Lecture | Cecilia Heyes | Cognitive Gadgets, the cultural evolution of thinking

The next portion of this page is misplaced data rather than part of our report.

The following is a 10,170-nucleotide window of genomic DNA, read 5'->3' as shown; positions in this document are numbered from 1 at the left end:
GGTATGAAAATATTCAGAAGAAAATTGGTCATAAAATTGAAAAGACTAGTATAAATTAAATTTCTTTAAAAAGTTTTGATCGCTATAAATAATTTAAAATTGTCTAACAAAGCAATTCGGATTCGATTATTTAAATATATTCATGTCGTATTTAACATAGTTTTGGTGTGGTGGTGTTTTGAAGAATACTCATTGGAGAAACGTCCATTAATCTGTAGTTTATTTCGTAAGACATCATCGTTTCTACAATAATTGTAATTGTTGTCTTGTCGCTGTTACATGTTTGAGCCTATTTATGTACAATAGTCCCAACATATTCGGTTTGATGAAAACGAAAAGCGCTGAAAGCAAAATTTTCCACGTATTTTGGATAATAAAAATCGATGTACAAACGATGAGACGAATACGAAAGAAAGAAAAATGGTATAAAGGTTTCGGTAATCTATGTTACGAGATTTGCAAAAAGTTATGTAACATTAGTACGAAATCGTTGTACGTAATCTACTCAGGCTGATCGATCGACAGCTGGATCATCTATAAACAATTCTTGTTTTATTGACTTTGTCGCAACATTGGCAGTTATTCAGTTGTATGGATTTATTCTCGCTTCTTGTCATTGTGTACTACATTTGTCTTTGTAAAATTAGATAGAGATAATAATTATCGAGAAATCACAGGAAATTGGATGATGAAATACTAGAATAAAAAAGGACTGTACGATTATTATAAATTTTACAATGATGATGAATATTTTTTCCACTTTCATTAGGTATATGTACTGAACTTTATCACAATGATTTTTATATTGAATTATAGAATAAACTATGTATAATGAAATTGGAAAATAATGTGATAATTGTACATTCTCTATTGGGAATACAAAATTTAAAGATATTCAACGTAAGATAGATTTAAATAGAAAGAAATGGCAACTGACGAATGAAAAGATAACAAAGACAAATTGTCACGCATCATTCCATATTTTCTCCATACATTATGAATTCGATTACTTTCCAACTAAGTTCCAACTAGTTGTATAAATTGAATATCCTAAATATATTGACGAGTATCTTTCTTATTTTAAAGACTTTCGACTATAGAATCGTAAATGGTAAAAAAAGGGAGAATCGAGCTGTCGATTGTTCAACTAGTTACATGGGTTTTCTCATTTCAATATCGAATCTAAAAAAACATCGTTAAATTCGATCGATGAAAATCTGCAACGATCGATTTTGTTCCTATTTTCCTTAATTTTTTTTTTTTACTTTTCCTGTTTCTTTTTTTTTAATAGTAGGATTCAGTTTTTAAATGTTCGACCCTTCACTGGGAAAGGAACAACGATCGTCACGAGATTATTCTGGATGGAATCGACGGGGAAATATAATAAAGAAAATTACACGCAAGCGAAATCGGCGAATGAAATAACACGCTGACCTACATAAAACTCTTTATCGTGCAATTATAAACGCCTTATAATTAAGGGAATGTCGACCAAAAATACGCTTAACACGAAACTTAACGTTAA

High Church evolutionary psychology casts the human mind as a collection of cognitive instincts - organs of thought shaped by genetic evolution and constrained by the needs of our Stone Age ancestors. This picture was plausible 25 years ago but, I argue, it no longer fits the facts. Research in psychology and neuroscience - involving nonhuman animals, infants and adult humans - now suggests that genetic evolution has merely tweaked the human mind, making us more friendly than our pre-human ancestors, more attentive to other agents, and giving us souped-up, general-purpose mechanisms of learning, memory and cognitive control. Using these resources, our special-purpose organs of thought are built in the course of development through social interaction. They are products of cultural rather than genetic evolution, cognitive gadgets rather than cognitive instincts. In making the case for cognitive gadgets, I’ll suggest that experimental evidence from computational cognitive science is an important and neglected resource for research on cultural evolution.